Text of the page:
Ordeal of Jealousy

By Mary Jane Chaignot

Categories: Old Testament


In the Infancy Gospel of James, both Mary and Joseph come under suspicion for having had intimate relations when Mary is found to be pregnant. What is the background for the procedure in which they were given treated water to drink to determine whether they were guilty or innocent of such charges?


This procedure probably relates back to the "Ordeal of Jealousy" that can be found in Numbers 5:11-31. There it is generally referred to as a test for an unfaithful wife. It was supposedly given to Moses by the Lord to be used in those instances when a husband suspected his wife might have been unfaithful to him but had no proof that anything had occurred.

In this case, the husband could take his wife to the priest. He, of course, also had to take a grain offering to atone for any feelings of guilt (on her part). [Some scholars think this was also a preventative in case she turned out to be guilty; then it would be used to purify the sanctuary]. The priest would have the woman stand before the Lord. Then he would take holy water mixed with some dust from the tabernacle floor. [Since both the water and the dust had been in the presence of the Lord, they posed a great danger to anyone who was unclean.] The priest would loosen her hair and place the grain offering in her hands – just as a reminder. [Having her hair loosened might have been a symbol of mourning, possible uncleanness, or shame.] After putting her under oath, the priest prayed that if she were, indeed, innocent, the "bitter water that brings a curse" would not harm her.

On the other hand, if she were guilty of being unfaithful, then upon drinking the "bitter water that brings a curse," her thighs would waste away and her abdomen would swell up (or she would have nothing but miscarriages [scholars aren't sure of the translation and really don't know what it would mean to have thighs waste away]). The woman, of course, had to agree to the test.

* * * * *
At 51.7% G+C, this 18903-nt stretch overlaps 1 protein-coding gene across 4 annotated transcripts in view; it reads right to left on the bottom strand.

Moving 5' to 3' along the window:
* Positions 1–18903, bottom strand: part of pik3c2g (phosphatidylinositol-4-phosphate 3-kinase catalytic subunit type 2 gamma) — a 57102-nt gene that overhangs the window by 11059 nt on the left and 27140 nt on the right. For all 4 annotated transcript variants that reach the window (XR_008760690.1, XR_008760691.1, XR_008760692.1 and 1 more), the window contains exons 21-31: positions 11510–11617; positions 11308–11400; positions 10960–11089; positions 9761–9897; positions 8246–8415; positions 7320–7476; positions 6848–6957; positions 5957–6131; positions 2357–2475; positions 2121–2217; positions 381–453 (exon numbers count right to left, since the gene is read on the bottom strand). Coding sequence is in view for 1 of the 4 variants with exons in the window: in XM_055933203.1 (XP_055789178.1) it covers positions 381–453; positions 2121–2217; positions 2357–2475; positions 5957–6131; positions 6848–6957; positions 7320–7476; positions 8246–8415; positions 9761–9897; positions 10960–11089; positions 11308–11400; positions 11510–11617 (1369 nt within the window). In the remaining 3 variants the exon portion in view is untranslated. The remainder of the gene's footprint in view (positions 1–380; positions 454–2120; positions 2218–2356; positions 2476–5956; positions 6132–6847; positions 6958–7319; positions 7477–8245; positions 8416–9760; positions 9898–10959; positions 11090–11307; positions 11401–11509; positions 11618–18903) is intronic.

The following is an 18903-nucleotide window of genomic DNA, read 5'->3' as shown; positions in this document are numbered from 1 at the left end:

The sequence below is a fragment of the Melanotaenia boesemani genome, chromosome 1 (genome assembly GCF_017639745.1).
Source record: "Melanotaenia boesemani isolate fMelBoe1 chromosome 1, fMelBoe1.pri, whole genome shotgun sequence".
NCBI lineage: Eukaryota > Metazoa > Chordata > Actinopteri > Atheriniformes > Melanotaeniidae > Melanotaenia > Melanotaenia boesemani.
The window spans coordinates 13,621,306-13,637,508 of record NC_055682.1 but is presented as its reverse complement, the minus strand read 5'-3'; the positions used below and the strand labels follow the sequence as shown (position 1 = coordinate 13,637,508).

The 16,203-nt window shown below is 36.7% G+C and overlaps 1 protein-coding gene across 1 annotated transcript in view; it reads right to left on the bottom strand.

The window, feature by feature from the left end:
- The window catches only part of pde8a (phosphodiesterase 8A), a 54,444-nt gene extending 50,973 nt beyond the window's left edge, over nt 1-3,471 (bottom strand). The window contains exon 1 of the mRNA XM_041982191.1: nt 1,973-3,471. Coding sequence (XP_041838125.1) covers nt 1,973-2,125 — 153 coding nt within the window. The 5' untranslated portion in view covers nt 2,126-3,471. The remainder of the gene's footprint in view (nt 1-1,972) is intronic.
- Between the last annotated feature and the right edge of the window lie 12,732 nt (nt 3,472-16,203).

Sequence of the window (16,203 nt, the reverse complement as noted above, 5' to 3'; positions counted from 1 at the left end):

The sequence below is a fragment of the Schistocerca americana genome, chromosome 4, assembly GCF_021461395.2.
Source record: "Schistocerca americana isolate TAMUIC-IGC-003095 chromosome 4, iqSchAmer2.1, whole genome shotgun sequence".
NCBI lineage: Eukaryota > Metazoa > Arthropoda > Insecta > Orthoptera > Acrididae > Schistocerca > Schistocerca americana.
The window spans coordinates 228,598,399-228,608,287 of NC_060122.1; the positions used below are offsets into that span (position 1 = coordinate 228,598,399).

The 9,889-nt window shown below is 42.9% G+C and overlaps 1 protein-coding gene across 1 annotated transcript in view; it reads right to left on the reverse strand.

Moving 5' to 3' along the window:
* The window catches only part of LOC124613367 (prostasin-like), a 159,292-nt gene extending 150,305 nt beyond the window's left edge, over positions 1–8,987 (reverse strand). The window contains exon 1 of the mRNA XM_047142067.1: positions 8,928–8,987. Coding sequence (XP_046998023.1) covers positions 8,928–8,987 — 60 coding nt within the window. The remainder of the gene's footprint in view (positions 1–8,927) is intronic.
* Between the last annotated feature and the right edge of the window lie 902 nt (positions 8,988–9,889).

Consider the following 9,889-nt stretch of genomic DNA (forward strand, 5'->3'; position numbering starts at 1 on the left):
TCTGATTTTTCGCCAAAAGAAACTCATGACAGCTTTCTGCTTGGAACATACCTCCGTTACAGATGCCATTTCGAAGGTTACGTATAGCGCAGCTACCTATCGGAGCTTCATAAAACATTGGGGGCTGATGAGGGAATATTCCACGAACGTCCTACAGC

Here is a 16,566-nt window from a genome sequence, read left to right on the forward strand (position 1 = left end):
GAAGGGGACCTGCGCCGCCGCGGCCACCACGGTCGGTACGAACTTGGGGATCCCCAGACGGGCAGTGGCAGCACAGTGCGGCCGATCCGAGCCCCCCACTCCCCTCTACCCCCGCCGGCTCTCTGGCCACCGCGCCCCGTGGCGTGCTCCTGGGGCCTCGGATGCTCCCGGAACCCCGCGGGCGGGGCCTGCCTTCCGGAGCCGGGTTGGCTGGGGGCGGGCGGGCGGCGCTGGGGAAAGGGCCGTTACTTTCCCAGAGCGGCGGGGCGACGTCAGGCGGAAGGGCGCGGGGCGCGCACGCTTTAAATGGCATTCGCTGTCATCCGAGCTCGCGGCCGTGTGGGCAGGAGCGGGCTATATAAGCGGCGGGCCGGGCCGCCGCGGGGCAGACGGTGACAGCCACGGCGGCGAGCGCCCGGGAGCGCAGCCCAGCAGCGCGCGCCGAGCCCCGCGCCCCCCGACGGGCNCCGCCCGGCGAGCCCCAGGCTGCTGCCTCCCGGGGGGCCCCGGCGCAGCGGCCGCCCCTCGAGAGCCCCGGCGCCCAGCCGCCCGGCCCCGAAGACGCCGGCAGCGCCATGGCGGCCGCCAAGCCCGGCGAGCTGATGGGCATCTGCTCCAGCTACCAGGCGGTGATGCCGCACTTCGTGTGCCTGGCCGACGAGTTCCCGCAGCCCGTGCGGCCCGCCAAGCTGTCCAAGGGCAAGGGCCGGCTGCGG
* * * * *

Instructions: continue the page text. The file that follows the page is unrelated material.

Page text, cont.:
The priest would write the words of the curse on a scroll and then wash them off into the bitter water. He then took the grain offering, waved some of it before the Lord, and burned the remainder upon the altar while repeating the words of the test. The woman would then drink the bitter water. If nothing happened, she would be considered innocent and pure, and would receive a promise of future children.

In essence, this was a trial by ordeal. The outcome was determined by the divine and reserved for those situations that lacked actual evidence. The verdict was completely in God's hands (much like the casting of lots). Unfortunately, however, the accused was essentially considered guilty until proven innocent. Yet, the community was compelled to abide by the outcome. If there were no harmful effects, the matter was deemed settled, and the husband could not inflict any additional punishment upon his wife.

Modern scholars will immediately notice that there is no provision in the passage in Numbers for a corresponding test for an "unfaithful husband." That might be, alas, a sign of the times in that faithfulness was only requisite for the wife. In the Infancy Gospel of James, however, it is noteworthy that Joseph was also included in the test. Moreover, the test was administered to him first.

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